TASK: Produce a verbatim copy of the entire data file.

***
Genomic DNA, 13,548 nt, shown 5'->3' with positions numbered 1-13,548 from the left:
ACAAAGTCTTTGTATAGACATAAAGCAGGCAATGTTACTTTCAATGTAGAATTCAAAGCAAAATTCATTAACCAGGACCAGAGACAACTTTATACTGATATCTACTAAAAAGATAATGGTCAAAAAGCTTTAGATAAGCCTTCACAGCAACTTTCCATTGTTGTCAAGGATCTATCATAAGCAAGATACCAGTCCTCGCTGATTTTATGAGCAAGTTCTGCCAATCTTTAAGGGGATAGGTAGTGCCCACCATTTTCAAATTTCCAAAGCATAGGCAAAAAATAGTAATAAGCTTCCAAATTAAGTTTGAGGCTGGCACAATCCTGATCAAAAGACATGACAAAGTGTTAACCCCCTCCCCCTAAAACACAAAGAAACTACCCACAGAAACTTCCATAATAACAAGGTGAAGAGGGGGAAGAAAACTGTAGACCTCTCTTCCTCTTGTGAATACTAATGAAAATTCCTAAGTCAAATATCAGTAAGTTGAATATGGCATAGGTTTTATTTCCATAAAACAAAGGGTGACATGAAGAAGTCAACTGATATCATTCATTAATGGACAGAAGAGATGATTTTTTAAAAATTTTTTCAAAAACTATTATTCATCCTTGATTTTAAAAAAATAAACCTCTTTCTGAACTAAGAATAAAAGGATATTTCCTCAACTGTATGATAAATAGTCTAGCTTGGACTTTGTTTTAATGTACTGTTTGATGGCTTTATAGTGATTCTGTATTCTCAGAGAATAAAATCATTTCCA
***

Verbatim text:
Genomic DNA, 13,548 nt, shown 5'->3' with positions numbered 1-13,548 from the left:
ACAAAGTCTTTGTATAGACATAAAGCAGGCAATGTTACTTTCAATGTAGAATTCAAAGCAAAATTCATTAACCAGGACCAGAGACAACTTTATACTGATATCTACTAAAAAGATAATGGTCAAAAAGCTTTAGATAAGCCTTCACAGCAACTTTCCATTGTTGTCAAGGATCTATCATAAGCAAGATACCAGTCCTCGCTGATTTTATGAGCAAGTTCTGCCAATCTTTAAGGGGATAGGTAGTGCCCACCATTTTCAAATTTCCAAAGCATAGGCAAAAAATAGTAATAAGCTTCCAAATTAAGTTTGAGGCTGGCACAATCCTGATCAAAAGACATGACAAAGTGTTAACCCCCTCCCCCTAAAACACAAAGAAACTACCCACAGAAACTTCCATAATAACAAGGTGAAGAGGGGGAAGAAAACTGTAGACCTCTCTTCCTCTTGTGAATACTAATGAAAATTCCTAAGTCAAATATCAGTAAGTTGAATATGGCATAGGTTTTATTTCCATAAAACAAAGGGTGACATGAAGAAGTCAACTGATATCATTCATTAATGGACAGAAGAGATGATTTTTTAAAAATTTTTTCAAAAACTATTATTCATCCTTGATTTTAAAAAAATAAACCTCTTTCTGAACTAAGAATAAAAGGATATTTCCTCAACTGTATGATAAATAGTCTAGCTTGGACTTTGTTTTAATGTACTGTTTGATGGCTTTATAGTGATTCTGTATTCTCAGAGAATAAAATCATTTCCA